NF-κB and PI(3)K activities are responsible for the induction and secretion of M1- and M2-associated cytokines/chemokines. (A) Microarray analysis of M1-associated and M2-associated cytokines/chemokines that were regulated by NF-κB, PI(3)K ...

In summary, we show that the induction of NF-κB and PI(3)K activities in monocytes following infection with HCMV was required for early steps in the unique HCMV-induced monocyte-to-macrophage differentiation process. Specifically, NF-κB activity was critical to the biasing of the development of infected monocyte towards the M1 pro-inflammatory macrophage, while both NF-κB and PI(3)K activities dictated the acquisition of the M2 biological traits distinctly associated with the activation of monocytes following HCMV infection. This study, together with our previous results (Chan et al., 2008a; Chan et al., 2008b; Smith et al., 2004b; Smith et al., 2007; Yurochko and Huang, 1999), support our hypothesis that HCMV has evolved a strategy to navigate and manipulate specific pathways within the complex cellular signalling network of monocytes to stimulate precise functional changes in target cells that favour viral spread and persistence following primary infection. By deciphering how HCMV manipulates host signal transduction pathways, we gain insight into the molecular mechanism of HCMV pathogenesis (Ross, 1999; Watanabe et al., 1996) and provide potentially novel targets for therapeutic intervention.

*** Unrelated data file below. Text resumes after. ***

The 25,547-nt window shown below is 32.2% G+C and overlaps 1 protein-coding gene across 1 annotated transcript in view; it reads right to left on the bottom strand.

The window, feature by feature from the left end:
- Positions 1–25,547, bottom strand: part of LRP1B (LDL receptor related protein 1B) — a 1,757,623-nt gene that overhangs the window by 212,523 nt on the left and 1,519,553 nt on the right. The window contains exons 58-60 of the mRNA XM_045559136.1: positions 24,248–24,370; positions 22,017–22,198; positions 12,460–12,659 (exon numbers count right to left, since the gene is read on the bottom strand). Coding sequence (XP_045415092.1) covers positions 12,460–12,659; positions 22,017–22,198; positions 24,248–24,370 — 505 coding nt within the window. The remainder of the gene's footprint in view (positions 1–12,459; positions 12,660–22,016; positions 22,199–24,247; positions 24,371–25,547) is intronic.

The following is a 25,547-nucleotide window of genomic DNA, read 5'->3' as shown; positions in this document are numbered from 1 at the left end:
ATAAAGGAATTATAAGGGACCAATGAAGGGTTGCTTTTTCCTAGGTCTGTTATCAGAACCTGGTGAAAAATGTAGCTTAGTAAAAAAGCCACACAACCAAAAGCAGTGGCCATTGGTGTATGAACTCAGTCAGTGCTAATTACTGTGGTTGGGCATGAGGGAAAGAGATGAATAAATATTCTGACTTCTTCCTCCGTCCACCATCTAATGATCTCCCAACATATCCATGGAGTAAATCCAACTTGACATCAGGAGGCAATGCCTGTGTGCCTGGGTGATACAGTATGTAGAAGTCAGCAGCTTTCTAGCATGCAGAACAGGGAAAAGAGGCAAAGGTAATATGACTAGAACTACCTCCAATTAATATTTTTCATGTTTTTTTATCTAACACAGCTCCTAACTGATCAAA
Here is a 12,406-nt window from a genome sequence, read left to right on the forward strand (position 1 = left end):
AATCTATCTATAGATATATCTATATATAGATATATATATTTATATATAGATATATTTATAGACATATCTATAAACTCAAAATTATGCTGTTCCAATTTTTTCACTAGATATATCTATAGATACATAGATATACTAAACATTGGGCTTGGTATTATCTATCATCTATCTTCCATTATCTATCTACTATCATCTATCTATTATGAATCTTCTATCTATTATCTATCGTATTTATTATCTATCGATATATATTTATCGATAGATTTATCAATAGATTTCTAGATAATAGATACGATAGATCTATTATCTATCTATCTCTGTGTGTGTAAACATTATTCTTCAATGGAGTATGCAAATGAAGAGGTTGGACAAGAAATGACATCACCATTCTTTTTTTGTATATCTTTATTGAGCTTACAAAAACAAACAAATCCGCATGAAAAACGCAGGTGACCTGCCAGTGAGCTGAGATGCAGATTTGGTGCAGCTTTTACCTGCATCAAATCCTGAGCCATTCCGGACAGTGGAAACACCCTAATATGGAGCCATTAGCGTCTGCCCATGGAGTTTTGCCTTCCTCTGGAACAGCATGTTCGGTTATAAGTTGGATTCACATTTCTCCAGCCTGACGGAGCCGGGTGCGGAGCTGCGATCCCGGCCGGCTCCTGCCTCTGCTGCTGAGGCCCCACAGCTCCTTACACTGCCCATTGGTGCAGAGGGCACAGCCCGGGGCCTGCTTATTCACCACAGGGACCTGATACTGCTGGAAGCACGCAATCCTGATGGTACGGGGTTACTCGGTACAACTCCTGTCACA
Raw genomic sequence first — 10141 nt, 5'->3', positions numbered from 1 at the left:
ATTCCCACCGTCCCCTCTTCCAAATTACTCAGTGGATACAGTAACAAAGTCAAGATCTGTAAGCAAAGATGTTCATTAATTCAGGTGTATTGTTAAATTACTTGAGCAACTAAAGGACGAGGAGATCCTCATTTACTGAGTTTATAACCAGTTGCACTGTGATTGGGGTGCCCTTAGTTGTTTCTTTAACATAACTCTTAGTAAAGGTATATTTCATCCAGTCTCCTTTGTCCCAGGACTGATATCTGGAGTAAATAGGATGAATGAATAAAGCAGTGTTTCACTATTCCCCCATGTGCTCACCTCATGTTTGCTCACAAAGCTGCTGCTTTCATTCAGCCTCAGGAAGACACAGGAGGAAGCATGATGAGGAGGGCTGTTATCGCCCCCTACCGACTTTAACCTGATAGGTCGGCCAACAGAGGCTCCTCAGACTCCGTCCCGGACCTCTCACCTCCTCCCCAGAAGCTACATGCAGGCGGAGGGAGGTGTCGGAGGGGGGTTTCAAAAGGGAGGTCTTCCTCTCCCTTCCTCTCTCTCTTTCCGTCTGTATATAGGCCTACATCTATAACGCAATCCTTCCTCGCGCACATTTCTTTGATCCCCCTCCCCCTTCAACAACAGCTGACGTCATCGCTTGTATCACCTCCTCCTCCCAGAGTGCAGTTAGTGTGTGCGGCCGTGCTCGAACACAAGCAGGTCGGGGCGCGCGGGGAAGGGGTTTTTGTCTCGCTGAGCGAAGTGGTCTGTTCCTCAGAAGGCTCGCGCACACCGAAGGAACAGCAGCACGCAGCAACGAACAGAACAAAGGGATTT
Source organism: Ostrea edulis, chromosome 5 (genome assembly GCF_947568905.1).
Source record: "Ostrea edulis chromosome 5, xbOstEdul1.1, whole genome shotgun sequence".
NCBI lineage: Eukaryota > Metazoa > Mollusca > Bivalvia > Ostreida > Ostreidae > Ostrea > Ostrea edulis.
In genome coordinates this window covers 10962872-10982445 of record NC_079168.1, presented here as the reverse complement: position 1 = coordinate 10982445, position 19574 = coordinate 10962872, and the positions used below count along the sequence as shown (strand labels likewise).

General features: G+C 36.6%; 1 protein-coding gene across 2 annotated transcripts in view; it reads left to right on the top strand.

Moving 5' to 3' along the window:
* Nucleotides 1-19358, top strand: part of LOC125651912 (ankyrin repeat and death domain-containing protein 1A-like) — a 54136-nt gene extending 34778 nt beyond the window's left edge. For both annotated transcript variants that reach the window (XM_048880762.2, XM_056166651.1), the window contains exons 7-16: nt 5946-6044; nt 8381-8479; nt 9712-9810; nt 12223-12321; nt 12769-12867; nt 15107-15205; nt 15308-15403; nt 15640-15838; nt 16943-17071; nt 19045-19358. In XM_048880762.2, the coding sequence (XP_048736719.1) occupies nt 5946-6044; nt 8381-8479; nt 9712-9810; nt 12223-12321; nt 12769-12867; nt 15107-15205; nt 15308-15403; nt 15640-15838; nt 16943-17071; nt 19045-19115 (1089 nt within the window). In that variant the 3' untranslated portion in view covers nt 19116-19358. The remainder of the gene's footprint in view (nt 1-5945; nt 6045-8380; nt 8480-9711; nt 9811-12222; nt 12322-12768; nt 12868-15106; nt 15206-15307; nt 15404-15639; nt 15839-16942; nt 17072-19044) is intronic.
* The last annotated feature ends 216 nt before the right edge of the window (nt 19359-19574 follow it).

This work was supported by a Malcolm Feist Cardiovascular Research Fellowship and the National Institutes of Health (AI56077 and 1-P20-RR018724).